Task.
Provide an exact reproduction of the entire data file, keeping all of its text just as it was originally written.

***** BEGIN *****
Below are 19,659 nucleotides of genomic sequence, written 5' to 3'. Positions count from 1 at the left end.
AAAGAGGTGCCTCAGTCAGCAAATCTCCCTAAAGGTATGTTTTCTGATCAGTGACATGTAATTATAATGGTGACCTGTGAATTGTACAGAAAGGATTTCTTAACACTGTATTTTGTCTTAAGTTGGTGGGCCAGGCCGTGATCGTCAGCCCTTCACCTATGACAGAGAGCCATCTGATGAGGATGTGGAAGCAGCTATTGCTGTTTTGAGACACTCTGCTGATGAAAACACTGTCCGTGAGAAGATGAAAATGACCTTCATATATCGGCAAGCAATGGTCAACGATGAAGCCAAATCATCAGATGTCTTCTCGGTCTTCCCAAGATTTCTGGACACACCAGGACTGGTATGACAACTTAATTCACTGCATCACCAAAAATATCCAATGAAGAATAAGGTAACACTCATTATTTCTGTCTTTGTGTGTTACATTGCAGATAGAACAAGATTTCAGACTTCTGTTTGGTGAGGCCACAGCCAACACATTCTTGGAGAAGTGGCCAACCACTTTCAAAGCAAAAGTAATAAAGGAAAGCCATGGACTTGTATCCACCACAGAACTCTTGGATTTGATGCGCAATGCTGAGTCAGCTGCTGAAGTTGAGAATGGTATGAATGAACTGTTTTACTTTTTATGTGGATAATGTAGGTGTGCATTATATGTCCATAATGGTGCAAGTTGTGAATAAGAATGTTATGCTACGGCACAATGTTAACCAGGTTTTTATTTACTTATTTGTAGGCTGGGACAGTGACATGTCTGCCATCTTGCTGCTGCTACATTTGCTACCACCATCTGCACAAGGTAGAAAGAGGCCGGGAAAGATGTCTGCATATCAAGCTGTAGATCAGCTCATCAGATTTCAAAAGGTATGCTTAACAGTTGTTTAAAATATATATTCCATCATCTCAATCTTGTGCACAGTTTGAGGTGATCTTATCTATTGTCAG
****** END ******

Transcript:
Below are 19,659 nucleotides of genomic sequence, written 5' to 3'. Positions count from 1 at the left end.
AAAGAGGTGCCTCAGTCAGCAAATCTCCCTAAAGGTATGTTTTCTGATCAGTGACATGTAATTATAATGGTGACCTGTGAATTGTACAGAAAGGATTTCTTAACACTGTATTTTGTCTTAAGTTGGTGGGCCAGGCCGTGATCGTCAGCCCTTCACCTATGACAGAGAGCCATCTGATGAGGATGTGGAAGCAGCTATTGCTGTTTTGAGACACTCTGCTGATGAAAACACTGTCCGTGAGAAGATGAAAATGACCTTCATATATCGGCAAGCAATGGTCAACGATGAAGCCAAATCATCAGATGTCTTCTCGGTCTTCCCAAGATTTCTGGACACACCAGGACTGGTATGACAACTTAATTCACTGCATCACCAAAAATATCCAATGAAGAATAAGGTAACACTCATTATTTCTGTCTTTGTGTGTTACATTGCAGATAGAACAAGATTTCAGACTTCTGTTTGGTGAGGCCACAGCCAACACATTCTTGGAGAAGTGGCCAACCACTTTCAAAGCAAAAGTAATAAAGGAAAGCCATGGACTTGTATCCACCACAGAACTCTTGGATTTGATGCGCAATGCTGAGTCAGCTGCTGAAGTTGAGAATGGTATGAATGAACTGTTTTACTTTTTATGTGGATAATGTAGGTGTGCATTATATGTCCATAATGGTGCAAGTTGTGAATAAGAATGTTATGCTACGGCACAATGTTAACCAGGTTTTTATTTACTTATTTGTAGGCTGGGACAGTGACATGTCTGCCATCTTGCTGCTGCTACATTTGCTACCACCATCTGCACAAGGTAGAAAGAGGCCGGGAAAGATGTCTGCATATCAAGCTGTAGATCAGCTCATCAGATTTCAAAAGGTATGCTTAACAGTTGTTTAAAATATATATTCCATCATCTCAATCTTGTGCACAGTTTGAGGTGATCTTATCTATTGTCAG